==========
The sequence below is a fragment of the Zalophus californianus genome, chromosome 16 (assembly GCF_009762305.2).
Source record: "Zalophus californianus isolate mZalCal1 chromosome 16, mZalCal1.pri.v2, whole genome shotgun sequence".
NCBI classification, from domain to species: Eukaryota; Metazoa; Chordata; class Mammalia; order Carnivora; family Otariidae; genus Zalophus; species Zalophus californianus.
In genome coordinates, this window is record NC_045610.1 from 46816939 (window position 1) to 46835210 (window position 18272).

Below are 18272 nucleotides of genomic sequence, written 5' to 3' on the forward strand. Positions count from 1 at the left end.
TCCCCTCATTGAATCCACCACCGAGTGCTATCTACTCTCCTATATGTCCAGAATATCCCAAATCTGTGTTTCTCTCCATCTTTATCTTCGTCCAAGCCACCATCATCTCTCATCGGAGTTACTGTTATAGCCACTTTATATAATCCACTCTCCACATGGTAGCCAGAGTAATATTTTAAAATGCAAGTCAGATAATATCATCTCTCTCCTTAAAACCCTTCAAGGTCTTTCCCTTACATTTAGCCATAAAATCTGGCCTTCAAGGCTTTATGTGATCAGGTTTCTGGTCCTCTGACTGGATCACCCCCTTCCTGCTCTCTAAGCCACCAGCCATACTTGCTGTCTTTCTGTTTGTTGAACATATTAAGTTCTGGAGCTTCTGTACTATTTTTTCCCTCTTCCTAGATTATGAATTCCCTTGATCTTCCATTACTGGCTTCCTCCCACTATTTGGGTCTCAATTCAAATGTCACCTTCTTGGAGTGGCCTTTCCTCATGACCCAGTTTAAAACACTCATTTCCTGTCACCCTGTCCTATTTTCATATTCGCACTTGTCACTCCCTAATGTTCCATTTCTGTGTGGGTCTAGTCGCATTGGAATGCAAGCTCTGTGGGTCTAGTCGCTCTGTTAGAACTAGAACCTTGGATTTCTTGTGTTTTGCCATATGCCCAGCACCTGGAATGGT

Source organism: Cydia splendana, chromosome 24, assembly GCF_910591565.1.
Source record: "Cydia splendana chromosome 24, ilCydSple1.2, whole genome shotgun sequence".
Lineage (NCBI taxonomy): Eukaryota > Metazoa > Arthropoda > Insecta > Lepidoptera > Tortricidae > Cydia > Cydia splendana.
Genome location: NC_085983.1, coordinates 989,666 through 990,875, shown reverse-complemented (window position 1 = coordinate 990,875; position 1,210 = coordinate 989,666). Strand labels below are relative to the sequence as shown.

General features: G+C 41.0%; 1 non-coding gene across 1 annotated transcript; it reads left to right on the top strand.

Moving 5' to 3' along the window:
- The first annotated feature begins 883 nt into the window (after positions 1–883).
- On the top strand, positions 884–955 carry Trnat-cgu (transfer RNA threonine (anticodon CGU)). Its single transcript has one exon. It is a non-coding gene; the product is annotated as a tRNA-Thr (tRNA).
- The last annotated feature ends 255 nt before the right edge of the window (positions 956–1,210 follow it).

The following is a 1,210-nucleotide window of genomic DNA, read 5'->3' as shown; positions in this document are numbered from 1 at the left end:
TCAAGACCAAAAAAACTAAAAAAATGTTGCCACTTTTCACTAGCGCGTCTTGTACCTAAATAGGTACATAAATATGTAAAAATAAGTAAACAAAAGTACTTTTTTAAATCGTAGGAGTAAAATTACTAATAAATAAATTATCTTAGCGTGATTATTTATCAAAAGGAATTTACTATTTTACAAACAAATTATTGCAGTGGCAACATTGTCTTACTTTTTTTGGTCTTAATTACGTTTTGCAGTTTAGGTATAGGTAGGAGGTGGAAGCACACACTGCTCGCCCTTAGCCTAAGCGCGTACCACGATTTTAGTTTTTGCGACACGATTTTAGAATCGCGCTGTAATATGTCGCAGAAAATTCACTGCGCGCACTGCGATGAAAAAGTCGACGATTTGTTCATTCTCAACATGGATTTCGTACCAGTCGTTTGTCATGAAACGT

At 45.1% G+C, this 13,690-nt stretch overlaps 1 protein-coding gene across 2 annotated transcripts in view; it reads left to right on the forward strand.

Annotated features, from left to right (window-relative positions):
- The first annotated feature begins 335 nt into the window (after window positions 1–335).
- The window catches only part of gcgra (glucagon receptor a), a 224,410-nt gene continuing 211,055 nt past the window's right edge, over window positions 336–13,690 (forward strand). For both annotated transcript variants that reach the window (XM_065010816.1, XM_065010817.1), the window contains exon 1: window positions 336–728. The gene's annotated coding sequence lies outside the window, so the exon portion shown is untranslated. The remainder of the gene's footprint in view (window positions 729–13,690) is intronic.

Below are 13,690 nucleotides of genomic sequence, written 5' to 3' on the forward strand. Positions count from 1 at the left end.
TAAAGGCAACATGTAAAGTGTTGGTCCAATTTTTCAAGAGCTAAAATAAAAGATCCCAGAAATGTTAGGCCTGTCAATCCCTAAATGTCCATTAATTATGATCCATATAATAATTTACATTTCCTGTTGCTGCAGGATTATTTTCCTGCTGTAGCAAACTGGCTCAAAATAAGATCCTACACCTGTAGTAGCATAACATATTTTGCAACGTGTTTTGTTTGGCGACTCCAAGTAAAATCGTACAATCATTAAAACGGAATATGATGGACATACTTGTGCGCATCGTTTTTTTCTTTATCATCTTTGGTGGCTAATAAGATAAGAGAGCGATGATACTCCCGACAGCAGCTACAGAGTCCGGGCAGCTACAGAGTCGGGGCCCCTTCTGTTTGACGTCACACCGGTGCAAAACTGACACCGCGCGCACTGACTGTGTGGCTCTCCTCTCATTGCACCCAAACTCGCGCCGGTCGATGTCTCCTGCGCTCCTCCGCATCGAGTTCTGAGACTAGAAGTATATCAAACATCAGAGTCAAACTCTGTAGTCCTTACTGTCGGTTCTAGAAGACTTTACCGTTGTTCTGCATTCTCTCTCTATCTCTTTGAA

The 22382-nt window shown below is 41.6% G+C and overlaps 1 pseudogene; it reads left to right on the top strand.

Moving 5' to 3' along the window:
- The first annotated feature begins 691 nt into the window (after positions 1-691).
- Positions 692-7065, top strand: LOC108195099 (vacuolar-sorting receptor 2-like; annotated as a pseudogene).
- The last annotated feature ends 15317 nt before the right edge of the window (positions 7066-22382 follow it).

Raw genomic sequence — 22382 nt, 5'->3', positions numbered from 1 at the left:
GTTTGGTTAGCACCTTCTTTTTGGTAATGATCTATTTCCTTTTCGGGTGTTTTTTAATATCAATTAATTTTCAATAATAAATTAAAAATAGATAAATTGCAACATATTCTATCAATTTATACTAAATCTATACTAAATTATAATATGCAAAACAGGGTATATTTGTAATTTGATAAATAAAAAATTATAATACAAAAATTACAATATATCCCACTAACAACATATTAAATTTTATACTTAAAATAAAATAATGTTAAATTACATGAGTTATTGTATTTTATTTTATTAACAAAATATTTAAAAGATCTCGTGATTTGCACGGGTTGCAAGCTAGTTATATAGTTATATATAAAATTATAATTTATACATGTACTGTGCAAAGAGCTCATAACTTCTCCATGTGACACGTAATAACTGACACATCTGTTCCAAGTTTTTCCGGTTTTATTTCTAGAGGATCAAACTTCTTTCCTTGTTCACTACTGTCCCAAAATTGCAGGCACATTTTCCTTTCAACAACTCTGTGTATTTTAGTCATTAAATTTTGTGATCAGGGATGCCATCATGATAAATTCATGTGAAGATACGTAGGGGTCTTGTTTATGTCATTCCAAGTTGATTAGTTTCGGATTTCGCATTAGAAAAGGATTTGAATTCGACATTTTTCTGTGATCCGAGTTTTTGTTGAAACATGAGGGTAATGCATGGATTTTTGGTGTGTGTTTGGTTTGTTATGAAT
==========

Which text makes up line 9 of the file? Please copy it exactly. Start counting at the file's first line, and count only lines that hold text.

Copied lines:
Lineage (NCBI taxonomy): Eukaryota > Metazoa > Arthropoda > Insecta > Lepidoptera > Tortricidae > Cydia > Cydia splendana.